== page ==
We look at what it takes to buy a great Series II Daimler Sovereign...
It is here more than anywhere else where you realise just why the Sovereign SII is so desirable. The cabin is British luxury at its very best, and you only need to spend a few minutes in the wood and leather-lined haven to feel completely relaxed. Few cars of this age can deliver such style and comfort, and things get even better on the move. Whether you choose six or 12-cylinder power, you’ll be treated to a smooth and wonderfully quiet power-plant with plenty of performance (just try to ignore those fuel bills), and it is even better teamed with the smooth-shifting auto ‘box. It may not be very sporting in the bends but the Daimler is all about relaxed cruising and it does have a truly superb ride. The light steering may be a bit lifeless but the powerful brakes inspire confidence.
The SII is more than capable of playing the role of long distance tourer and if it’s comfort you’re after, fully deserves a place on any buyer’s list. There may be a few issues to watch out for but a good example will be an absolute joy.
Daimler Series II
Power (bhp@rpm) 180bhp@4500rpm
Torque (lb ft@rpm) 232lb ft@3000rpm
Top speed 117mph
WHAT TO LOOK FOR
BODYWORK & CHASSIS
Rot can hide just about everywhere, and you certainly need to examine the area around the headlights, the front and rear wings and wheel arches, the bottoms of the doors, and the sills. Pay particular attention to the front and rear screen surrounds as any corrosion here is bad news, while any signs of bubbling under the vinyl roof could easily be hiding a host of frighteningly expensive issues. Check the condition of exterior trim as the cost of replacement or re-chroming – particularly the lovely fluted grille – can add-up.
Get underneath for a good look around. Corrosion can affect the front and rear valances, the front cross member, and the floor pan and spare wheel well. Lift the carpets in the cabin and boot as well if possible. Be sure to check the twin 10-gallon fuel tanks, as these can rust from both inside and out and replacement is a labour intensive and costly job.
Engines are fundamentally strong, but can be plagued by a number of issues. Chief among them is overheating, so a thorough check of the cooling system is recommended as remedying head gasket failure – particularly on V12 models – is a pricey job. Other problems include oil leaks from the rear crankshaft oil seal, rattly timing chains and worn tensioners, and low oil pressure due to internal wear (40-50psi of pressure when warm is a healthy sign). Excessive exhaust smoke should also ring alarm bells. Evidence of regular servicing by a recognised specialist will put your mind at rest.
Transmissions were a choice of four-speed manual with overdrive or the Borg Warner 65 three-speed automatic. Both are generally trouble-free with any problems clearly apparent on the test drive. Later V12 models switched to the GM400 auto ‘box which is considered by specialists to be both smoother and stronger. Differential oil seals can leak and the unit itself can become noisy at high mileages, while clunking noises as you apply, or lift off the throttle point to probable worn propshaft or driveshaft joints.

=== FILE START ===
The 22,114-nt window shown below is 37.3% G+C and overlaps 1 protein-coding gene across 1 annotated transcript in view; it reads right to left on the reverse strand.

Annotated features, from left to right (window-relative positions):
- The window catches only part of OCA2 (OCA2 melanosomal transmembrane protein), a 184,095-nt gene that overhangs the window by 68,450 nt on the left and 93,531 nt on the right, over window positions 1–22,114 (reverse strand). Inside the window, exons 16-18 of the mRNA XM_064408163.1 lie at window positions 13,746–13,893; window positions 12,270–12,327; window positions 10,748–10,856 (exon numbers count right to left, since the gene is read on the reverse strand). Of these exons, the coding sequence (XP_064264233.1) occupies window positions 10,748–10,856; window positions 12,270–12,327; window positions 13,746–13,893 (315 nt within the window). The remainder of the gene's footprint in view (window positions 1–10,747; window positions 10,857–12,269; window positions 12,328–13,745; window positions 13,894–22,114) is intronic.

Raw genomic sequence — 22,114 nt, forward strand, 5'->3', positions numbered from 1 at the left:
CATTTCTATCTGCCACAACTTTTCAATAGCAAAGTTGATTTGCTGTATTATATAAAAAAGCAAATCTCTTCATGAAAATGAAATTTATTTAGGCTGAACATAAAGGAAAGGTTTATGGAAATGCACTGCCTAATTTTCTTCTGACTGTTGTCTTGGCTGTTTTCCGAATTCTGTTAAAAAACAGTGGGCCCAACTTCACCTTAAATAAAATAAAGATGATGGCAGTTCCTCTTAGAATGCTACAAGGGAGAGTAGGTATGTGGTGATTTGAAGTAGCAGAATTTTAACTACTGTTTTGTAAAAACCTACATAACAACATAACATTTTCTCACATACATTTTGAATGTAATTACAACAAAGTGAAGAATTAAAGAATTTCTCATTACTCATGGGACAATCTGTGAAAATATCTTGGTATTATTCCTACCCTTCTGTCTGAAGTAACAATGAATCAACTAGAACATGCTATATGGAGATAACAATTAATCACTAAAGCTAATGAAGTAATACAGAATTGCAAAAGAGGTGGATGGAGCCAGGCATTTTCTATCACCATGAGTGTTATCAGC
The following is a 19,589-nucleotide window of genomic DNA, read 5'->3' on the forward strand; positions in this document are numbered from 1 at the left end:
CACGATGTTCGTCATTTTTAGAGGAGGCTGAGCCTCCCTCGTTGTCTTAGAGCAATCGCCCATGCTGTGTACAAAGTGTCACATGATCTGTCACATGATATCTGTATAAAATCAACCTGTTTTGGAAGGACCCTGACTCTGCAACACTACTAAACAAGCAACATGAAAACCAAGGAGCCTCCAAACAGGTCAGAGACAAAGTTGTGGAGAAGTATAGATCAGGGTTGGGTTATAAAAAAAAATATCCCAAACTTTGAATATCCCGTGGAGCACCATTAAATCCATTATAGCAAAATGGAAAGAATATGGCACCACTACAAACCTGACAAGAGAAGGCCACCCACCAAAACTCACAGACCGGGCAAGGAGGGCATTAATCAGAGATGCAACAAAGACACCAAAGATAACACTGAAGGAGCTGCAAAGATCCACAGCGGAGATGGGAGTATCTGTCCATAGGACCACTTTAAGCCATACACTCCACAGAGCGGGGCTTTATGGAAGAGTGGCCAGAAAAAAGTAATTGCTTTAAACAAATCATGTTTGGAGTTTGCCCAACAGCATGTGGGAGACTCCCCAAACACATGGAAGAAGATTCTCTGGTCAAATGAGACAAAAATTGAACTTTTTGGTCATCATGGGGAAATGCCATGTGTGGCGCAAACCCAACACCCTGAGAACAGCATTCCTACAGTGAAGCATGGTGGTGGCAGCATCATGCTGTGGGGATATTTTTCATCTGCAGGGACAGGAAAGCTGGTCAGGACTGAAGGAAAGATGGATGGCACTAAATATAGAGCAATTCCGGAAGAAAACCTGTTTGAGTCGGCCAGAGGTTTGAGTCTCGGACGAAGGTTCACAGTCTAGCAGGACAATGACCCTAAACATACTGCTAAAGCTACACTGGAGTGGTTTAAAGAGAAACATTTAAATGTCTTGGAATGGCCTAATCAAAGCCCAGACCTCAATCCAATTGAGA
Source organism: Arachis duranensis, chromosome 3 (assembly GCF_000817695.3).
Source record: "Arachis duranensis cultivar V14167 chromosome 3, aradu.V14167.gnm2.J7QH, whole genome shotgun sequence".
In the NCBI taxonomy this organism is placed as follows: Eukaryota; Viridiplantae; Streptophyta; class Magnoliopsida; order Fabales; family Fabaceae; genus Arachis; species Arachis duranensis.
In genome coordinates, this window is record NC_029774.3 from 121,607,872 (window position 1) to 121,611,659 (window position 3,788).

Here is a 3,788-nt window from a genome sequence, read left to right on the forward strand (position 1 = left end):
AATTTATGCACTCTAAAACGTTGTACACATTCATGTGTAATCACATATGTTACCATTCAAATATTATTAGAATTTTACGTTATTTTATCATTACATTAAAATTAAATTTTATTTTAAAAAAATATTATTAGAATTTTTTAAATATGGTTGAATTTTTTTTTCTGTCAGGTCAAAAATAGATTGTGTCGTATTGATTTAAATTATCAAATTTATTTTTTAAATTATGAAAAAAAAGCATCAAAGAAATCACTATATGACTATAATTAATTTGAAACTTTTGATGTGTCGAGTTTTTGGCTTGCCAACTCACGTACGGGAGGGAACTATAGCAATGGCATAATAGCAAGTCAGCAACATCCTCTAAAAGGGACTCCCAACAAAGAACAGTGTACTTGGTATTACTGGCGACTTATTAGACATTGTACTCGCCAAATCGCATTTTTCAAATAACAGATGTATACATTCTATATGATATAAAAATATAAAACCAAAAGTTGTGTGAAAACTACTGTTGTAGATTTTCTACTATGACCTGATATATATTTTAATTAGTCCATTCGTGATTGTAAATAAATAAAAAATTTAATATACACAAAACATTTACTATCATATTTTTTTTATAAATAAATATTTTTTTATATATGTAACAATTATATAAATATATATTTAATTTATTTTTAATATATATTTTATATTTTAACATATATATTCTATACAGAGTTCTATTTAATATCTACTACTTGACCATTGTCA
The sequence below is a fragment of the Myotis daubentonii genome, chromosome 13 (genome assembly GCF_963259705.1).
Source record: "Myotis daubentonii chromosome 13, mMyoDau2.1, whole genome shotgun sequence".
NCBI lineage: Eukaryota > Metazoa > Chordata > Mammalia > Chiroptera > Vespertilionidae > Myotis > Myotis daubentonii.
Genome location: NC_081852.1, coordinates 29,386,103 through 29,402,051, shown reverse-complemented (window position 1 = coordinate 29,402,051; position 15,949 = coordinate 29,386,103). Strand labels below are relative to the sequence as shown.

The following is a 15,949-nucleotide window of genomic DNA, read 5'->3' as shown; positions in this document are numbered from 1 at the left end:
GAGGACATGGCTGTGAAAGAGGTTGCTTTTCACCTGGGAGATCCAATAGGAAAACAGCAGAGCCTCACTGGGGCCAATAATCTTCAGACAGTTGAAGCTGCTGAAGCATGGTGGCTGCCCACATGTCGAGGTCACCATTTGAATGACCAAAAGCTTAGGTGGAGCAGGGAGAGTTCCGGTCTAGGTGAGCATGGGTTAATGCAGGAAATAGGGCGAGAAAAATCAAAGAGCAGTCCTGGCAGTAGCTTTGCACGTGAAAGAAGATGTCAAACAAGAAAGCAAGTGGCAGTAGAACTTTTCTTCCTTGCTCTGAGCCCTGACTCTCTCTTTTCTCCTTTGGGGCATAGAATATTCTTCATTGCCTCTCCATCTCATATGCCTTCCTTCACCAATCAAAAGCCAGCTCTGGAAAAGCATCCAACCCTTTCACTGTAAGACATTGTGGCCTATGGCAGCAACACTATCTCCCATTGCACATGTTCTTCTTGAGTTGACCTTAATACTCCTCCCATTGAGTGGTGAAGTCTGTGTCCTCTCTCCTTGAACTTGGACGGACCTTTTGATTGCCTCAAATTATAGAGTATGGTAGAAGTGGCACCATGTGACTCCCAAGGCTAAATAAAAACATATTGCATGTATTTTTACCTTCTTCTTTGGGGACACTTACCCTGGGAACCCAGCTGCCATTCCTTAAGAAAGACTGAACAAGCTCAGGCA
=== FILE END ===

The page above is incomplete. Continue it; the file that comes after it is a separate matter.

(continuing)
The complex independent rear suspension has a number of bushes that can wear. Replacement costs aren’t excessive, but the hefty kerb weight will take its toll on springs and dampers so a noisy ride will mean work is needed. Watch for any signs of corrosion around the front suspension turrets and rear suspension mounting points as repairs here can be very costly. The brakes are well up to the performance of the big saloon, although the inboard rear brakes can seize on little-used cars and an overhaul is an awkward task. Leaks from the power steering hydraulics and faulty pumps are also fairly common, so take the time to check these carefully.
A Daimler SII with a tatty interior is likely to have a disastrous effect on your bank balance, so it really does pay to find one in tidy condition. A light refresh is one thing, but if areas such as the leather seats, door-cards, woodwork, or headlining are too far gone, then you are looking at a hugely costly professional re-trim. The cost of this alone could be more than the car is worth so you’ve been warned! Those BL electrics are likely to prove troublesome as well so it’s important to make sure everything is working. Air-conditioning systems can be fragile too, so ensure it blows cold and responds to the controls.
The Daimler SII is a fine-looking classic and a very pleasant way to travel. Remember, though, that a restoration case could swallow huge amounts of cash, so look for a well-cared for one. There are plenty around so take your time.
There is something really special about a luxury British classic, and Daimler provided luxury like few other car makers. Based on the Series II Jaguar XJ and launched in 1973, the Daimler Sovereign version added some extra touches to make this lovely design even classier, and that alone makes it well worth considering.
As well as that gorgeous shape, buying a Series II means you’ll be getting a car with a truly cossetting ride, while opting for V12 power means it’ll shift too. And there is a good choice of models including a superb-looking coupé and a long wheelbase variant that added four inches to the overall length.
The poor quality of British Leyland products at the time is almost legendary, so as you’d expect there are things to watch for if you’re to avoid bankrupting restoration costs.
However, there is a great owners’ club and a huge number of specialists to call upon for advice. Getting a good one and keeping it that way isn’t as hard, or as costly, as you might think.